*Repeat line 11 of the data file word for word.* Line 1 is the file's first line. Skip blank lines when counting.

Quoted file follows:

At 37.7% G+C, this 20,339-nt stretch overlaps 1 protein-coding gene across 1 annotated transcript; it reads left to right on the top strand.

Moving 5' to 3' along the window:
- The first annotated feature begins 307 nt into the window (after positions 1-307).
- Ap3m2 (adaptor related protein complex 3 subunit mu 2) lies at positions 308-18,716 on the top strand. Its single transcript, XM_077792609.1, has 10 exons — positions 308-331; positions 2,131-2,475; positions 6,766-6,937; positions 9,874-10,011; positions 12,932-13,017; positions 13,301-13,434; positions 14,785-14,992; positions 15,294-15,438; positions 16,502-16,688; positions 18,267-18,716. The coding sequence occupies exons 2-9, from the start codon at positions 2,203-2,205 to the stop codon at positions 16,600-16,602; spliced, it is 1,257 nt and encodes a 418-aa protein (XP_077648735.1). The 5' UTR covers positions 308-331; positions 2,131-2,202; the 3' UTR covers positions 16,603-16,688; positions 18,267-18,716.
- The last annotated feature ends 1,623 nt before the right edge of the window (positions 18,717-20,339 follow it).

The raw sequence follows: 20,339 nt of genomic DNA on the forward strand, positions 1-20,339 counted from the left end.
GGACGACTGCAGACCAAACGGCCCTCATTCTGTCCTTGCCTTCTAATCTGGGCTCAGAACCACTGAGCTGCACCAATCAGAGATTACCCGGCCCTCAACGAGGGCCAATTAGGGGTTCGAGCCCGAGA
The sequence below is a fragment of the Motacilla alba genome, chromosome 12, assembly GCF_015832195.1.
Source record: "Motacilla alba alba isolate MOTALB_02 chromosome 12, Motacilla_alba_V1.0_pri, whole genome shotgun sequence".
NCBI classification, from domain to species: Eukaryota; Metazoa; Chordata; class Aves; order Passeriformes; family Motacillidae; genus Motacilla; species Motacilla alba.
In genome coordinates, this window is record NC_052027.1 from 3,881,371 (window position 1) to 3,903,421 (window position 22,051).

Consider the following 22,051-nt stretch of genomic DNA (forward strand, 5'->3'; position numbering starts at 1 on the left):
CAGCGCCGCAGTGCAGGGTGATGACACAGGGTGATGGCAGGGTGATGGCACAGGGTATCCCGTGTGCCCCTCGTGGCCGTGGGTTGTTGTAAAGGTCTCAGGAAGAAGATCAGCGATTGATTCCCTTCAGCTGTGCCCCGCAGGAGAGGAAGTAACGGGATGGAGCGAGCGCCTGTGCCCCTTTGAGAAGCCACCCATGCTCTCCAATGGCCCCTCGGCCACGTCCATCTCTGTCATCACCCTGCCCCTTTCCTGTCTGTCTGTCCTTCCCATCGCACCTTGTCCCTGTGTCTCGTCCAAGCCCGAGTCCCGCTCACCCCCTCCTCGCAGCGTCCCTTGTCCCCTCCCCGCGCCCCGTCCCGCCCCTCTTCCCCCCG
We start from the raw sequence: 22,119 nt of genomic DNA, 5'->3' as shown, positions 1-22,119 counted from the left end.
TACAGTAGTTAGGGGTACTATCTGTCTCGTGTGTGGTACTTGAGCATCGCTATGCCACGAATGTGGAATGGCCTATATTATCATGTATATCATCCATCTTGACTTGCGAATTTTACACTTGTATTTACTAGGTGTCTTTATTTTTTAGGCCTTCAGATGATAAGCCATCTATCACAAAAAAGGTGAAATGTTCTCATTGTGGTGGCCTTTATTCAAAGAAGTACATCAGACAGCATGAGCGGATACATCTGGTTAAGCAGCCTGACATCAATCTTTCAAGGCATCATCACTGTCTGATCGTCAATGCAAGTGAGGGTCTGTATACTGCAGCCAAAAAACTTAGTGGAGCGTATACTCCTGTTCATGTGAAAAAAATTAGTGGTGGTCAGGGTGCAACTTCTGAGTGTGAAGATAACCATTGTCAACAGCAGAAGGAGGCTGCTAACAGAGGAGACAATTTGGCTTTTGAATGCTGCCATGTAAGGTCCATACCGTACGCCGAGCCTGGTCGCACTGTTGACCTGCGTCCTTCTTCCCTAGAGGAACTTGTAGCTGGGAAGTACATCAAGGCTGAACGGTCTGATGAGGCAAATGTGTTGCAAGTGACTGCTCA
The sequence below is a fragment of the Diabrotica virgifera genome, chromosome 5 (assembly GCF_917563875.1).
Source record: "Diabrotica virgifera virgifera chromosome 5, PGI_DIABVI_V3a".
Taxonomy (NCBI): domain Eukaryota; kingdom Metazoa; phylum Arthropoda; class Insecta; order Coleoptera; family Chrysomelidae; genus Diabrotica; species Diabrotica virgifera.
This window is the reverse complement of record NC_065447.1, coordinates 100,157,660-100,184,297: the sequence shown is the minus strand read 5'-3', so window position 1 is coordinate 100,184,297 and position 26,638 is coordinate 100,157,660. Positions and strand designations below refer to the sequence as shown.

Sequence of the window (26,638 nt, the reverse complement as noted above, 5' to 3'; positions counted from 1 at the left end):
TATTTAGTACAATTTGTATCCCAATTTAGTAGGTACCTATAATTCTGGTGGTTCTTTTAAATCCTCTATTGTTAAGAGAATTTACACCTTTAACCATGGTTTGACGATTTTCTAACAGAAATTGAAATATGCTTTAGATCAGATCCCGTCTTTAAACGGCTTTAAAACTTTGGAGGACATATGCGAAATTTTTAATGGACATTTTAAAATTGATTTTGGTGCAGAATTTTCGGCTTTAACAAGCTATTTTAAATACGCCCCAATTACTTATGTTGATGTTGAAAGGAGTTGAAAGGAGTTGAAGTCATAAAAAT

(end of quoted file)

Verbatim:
In genome coordinates, this window is record NC_052027.1 from 3,881,371 (window position 1) to 3,903,421 (window position 22,051).